The Rio Linda man accused of using an ax to kill a man he thought had burglarized his house was ordered this morning to stand trial on a murder charge, and his defense attorney said he likely will enter a plea of not guilty by reason of insanity.
Steven Zinda, 30, is accused in the March 20 slaying of 20-year-old David Valdez. Zinda has been jailed since the slaying and after a brief preliminary hearing in Sacramento Superior Court this morning was ordered to stand trial.
Judge Ernest Sawtelle, after hearing testimony from sheriff's Detective Stanley Swisher, decided there was enough evidence to show Zinda must face trial and ordered him returned for arraignment on Nov. 7.
Zinda's defense attorney, Tom Johnson, said after the hearing that he expected to enter an insanity plea then. Such a plea, if successful, could result in Zinda being found guilty of a lesser charge such as manslaughter and have him sent to a mental institution. If physicians later deemed him mentally competent, he would be sent to prison.
Zinda suffered a severe brain trauma in 1999 when he was hit by a drunken driver, and his family says he was never the same after that.
According to testimony today, Zinda came home in the early morning hours of March 20 to discover his garage door open and his house ransacked by burglars.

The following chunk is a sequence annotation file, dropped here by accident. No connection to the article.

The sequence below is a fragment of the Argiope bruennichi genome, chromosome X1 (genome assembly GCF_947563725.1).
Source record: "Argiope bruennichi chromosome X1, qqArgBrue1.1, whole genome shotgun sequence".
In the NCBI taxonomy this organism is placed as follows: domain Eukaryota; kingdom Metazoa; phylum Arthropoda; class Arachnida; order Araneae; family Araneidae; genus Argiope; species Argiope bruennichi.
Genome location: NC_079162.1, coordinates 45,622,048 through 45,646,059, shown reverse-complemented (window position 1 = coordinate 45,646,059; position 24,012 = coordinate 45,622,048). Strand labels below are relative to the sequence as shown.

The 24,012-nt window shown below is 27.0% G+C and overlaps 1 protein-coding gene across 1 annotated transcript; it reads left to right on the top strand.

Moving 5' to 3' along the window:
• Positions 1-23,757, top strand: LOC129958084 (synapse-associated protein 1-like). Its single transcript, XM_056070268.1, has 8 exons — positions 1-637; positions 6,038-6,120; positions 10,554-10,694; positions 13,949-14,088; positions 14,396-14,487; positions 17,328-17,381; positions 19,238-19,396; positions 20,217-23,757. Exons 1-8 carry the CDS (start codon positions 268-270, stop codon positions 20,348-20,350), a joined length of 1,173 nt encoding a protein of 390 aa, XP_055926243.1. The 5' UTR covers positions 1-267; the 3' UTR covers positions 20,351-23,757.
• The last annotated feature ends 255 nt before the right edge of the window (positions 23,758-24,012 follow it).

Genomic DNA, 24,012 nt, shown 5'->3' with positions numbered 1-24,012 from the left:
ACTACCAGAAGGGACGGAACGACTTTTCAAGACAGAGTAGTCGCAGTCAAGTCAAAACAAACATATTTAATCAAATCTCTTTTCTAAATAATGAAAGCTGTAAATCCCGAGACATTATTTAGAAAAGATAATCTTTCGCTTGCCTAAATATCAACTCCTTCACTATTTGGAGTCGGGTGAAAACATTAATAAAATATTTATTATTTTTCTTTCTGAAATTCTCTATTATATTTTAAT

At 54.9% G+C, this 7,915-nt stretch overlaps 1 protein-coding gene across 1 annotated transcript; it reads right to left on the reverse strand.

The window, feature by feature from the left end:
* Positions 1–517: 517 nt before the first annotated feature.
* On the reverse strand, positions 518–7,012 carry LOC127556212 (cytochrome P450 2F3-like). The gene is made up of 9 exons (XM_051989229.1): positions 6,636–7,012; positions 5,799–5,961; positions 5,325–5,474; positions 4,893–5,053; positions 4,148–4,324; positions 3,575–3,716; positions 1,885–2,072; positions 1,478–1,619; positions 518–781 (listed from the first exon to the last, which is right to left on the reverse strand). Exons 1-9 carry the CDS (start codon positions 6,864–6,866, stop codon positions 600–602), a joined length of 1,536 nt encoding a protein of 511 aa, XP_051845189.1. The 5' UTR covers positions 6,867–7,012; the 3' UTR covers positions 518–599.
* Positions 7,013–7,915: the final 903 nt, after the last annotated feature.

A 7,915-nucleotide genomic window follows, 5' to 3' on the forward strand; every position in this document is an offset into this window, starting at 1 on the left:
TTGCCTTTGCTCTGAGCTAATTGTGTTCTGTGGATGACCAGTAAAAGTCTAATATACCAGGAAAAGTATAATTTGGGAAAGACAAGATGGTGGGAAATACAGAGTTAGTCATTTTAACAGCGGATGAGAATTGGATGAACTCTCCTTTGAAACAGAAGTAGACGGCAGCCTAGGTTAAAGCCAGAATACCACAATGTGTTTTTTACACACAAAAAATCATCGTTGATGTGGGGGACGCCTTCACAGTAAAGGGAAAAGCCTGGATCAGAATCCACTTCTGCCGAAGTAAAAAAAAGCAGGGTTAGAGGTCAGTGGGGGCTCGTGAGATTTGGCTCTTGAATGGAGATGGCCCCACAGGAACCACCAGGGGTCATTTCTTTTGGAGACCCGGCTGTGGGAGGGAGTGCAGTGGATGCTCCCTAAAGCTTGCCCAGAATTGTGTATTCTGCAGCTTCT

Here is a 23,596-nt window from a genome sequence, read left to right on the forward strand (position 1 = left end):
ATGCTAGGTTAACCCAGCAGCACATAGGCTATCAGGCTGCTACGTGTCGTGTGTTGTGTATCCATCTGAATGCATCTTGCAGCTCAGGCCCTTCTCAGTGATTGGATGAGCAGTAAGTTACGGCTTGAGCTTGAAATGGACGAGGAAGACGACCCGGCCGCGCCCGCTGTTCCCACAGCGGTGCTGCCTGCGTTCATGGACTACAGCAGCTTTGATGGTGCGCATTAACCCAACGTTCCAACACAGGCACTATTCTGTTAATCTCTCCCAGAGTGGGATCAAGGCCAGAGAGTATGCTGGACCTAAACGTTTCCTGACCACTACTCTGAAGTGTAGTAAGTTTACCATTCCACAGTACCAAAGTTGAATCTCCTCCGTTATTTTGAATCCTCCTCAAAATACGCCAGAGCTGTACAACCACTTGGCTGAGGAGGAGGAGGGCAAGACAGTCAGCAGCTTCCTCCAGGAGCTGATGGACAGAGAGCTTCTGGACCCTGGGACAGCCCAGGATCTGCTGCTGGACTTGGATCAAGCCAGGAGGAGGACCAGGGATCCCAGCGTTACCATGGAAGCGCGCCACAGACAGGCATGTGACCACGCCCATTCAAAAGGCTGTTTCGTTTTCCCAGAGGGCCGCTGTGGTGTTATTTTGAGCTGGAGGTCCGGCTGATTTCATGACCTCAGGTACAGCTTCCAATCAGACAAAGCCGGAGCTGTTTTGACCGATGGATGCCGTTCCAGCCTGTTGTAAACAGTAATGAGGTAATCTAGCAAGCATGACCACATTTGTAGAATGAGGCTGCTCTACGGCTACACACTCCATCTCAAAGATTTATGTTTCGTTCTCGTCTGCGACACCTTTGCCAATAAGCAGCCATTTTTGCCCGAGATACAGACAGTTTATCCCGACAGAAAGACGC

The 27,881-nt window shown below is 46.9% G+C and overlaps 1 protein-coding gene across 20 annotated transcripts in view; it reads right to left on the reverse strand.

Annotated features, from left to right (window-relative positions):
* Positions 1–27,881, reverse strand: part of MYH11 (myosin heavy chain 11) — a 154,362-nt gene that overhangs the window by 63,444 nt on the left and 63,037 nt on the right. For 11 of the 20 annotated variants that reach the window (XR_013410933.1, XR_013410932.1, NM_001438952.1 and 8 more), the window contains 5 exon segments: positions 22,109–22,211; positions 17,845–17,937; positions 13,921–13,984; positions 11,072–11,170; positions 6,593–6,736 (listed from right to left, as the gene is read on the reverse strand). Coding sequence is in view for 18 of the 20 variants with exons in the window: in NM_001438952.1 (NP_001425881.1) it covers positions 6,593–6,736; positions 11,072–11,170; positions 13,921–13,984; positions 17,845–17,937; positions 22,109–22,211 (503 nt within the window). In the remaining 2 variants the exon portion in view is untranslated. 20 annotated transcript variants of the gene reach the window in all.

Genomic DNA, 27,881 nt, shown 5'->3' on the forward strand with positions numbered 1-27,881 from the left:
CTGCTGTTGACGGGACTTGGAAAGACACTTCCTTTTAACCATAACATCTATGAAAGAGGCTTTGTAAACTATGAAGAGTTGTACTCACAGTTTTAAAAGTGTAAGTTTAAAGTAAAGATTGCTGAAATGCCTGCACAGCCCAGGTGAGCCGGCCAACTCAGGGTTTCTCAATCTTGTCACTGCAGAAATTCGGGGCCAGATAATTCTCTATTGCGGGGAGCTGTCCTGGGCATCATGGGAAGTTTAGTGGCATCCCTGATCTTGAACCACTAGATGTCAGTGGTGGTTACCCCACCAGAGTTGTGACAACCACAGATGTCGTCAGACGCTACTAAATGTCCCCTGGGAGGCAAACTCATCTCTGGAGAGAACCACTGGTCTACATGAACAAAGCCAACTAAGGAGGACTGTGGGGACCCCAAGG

He initially grabbed a golf club and swung it at a white car parked in front of his house that was driving away. He then spotted Valdez standing down the street about 25 to 30 feet north of his house and grabbed an ax from his garage, Swisher said under questioning from Deputy District Attorney Sheri Greco.
With Zinda's family sitting on one side of the courtroom and the Valdez family on the other, Swisher then explained how Zinda had described confronting Valdez.
"What, did you buddies leave you?" Zinda asked Valdez.
Valdez had been at a house party down the street but became stranded when his Honda Passport got stuck in a ditch, Swisher said.
Zinda began chasing Valdez down the street with the ax, eventually catching up to him in a pasture, where Valdez had fallen. Zinda told Swisher later that he hit him several times in the head with the ax, the detective testified, and when a photograph of the victim and his wounds was introduced into evidence members of the Valdez family left the courtroom sobbing.
They declined to comment after the hearing, and Zinda's father, Steve Zinda Sr., said afterward that his family also was devastated by the incident.
The elder Zinda, 55, said he believed his son's brain injury had affected his thought process and that he had been concerned for the safety of his 2-year-old son over the burglary.
The boy was not home at the time of the incident.
Photo caption: Steven A. Zinda listens to proceedings during a preliminary hearing in Sacramento Superior Court on Tuesday, October 25, 2011. Photo by Randall Benton / email@example.com